• Mittie died May 8th, 1915 in Williamson County.
  • Her mother, Peggy, died March 11th, 1915.


Nashville Globe
1 Mar 1907

Mrs. P.J. Ewing entertained in honor of Mr. and Mrs. J.S. Williams and their little daughter, Ethel.  Those present were Mr. and Mrs. J.S. Williams, Mr. and Mrs. Sam Harris, Mr. and Mrs. Mack Balke, Misses McCants, Eugenia C. and Mattie D. Walker; Messrs. Scott, Smith, Andrews, Sawyer, McFall and King.  The hostess did all in her power to make things pleasant.  At half past eleven they were ushered into the dining room, where a two course menu was served, after which many lovely toasts were given.  Mrs. Williams left the next day for Birmingham, Ala., Mr. Williams for Chicago.  We wish them much success and hope to see them next fall.  Mrs. Sam Harris left for Kansas City, Kan., to visit her mother.

Dr. Roman at St. John

Nashville Globe
1 Mar 1907

Dr. C.V. Roman, the talented specialist, will address the Allen Christian Endeavor League at St. John A.M.E. Church Sunday evening at seven o’clock. Dr. Roman is one of the leading thinkers of the age. He has traveled and studied abroad, and is clean reasoner and a pleasant entertainer. It is always a rare treat to hear Dr. Roman and no one can listen to his words of instruction without being benefited. The endeavor league is making strenuous of the National Convention of Endeavors in July, and they feel highly complimented in having Dr. Roman to address the league on next Sunday evening at seven o’clock.

Shelbyville Notes

Nashville Globe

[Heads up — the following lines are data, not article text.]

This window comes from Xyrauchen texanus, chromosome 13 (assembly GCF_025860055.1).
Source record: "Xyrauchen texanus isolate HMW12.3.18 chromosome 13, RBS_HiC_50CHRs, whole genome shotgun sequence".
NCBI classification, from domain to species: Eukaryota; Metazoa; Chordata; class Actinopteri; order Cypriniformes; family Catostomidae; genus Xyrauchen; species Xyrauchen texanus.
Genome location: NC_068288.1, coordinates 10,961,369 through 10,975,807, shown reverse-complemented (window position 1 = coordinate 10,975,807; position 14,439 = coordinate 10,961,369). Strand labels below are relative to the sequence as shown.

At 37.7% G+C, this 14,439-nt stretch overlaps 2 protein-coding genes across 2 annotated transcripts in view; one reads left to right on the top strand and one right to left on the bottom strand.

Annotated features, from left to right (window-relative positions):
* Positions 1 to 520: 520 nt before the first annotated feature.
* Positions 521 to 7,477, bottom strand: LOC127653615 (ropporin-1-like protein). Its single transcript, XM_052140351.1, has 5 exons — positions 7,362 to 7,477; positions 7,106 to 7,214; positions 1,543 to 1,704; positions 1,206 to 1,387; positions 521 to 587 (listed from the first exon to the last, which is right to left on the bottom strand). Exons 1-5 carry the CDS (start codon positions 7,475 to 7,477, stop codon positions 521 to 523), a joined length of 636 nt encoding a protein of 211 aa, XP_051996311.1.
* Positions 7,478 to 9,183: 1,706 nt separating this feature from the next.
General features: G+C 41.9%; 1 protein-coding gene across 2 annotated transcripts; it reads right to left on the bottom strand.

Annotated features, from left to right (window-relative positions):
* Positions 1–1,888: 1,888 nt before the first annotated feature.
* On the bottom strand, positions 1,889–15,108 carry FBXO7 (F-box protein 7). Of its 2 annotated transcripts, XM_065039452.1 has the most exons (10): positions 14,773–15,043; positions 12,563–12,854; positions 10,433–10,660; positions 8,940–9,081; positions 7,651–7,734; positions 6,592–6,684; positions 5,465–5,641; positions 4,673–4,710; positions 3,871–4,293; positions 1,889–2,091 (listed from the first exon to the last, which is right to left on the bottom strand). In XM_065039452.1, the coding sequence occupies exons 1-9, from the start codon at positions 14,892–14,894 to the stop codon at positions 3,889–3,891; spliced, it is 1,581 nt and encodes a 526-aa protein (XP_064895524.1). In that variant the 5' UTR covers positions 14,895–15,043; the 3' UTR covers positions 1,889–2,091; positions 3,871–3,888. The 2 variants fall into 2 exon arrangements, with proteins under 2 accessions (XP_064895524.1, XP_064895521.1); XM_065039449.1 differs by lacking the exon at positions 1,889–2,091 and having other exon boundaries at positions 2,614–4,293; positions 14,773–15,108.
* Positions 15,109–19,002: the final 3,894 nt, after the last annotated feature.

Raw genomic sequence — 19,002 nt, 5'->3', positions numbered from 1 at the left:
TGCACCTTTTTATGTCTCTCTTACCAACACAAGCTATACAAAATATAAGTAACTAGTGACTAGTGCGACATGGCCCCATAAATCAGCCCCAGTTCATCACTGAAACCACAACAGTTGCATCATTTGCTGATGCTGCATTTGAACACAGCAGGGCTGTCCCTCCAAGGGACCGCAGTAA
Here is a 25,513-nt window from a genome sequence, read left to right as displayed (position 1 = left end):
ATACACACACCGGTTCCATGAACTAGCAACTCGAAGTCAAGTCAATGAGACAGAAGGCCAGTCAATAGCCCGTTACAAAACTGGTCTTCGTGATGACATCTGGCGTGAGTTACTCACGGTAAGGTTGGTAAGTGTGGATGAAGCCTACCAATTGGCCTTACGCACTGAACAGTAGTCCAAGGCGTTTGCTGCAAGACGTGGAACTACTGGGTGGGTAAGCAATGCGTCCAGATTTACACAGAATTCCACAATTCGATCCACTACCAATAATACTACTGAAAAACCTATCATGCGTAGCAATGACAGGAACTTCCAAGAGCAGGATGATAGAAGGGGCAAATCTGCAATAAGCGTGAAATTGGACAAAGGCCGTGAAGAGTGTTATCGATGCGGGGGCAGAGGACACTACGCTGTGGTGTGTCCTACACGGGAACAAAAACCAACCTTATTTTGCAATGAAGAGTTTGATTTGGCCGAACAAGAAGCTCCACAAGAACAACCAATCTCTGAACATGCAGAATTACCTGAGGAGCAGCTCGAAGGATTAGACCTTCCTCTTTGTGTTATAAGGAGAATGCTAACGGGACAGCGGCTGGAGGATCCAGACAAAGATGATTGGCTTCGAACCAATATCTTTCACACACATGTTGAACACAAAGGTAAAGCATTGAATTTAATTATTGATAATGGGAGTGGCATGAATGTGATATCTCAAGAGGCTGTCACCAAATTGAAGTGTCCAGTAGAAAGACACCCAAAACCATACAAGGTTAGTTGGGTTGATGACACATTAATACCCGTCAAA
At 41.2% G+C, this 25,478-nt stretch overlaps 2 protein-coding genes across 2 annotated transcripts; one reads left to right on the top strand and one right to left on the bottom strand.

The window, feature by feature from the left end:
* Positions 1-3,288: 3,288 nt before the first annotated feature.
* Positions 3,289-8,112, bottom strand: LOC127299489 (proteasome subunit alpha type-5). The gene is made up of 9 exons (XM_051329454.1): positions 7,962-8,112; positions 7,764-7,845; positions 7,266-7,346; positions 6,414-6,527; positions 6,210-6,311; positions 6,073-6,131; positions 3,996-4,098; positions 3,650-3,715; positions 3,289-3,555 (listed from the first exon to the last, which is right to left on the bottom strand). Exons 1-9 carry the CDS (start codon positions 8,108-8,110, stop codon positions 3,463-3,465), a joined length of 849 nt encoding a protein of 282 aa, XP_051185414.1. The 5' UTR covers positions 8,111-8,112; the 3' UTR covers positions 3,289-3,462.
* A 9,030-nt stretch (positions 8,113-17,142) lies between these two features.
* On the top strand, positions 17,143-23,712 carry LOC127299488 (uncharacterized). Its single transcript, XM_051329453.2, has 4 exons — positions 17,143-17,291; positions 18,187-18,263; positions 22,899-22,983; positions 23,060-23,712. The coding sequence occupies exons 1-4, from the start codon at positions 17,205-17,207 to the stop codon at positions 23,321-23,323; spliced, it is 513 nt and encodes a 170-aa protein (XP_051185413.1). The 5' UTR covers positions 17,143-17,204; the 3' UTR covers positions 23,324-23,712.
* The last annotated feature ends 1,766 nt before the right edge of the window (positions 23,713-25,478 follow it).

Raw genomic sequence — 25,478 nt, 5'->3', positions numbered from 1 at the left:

1 Mar 1907
pg. 2

Shelbyville Notes

  • Mr. William Greer and wife are very ill.
  • Mrs. Sarah Sutton who has been very sick, is much improved.
  • Mr. Joe McChristian, of Louiseville, Ky., is visiting relatives in the city.
  • E.J. Cannon, of Nashville, is here this week.
  • Miss Mary Birkeen, of Nashville, is visiting relatives here.
  • Mr. Pleasant McChristian, is indisposed.
  • Mrs. Vicey Garrett, who had been very ill for five months, has recovered.
  • Mrs. Mary Cannon, who has been in ill health for twelve months, has gained her health again.

Visiting Fisk

At the end of June/beginning of July, I was on vacation and my family and I did various things around Nashville – one of those items being a trip to Fisk University.  My husband wanted the kids to see the HBCU campus and we talked throughout the day about the importance of education.  I found the trip very rewarding, for it has helped solidify my interest in blacks in Nashville and helped me further appreciate the rich history here in town.  I blogged about our trip on my main blog.

It was neat to walk the campus and hear the history, and hear many names that I’ve learned of through my activity on this blog.  For example,  now that I’ve seen and been inside the Fisk Memorial Chapel and learned of it’s history, it makes it easier to place stories like the report on the Merchant of Venice production in a more real setting.

I hope to continue to learn even more as I continue this project.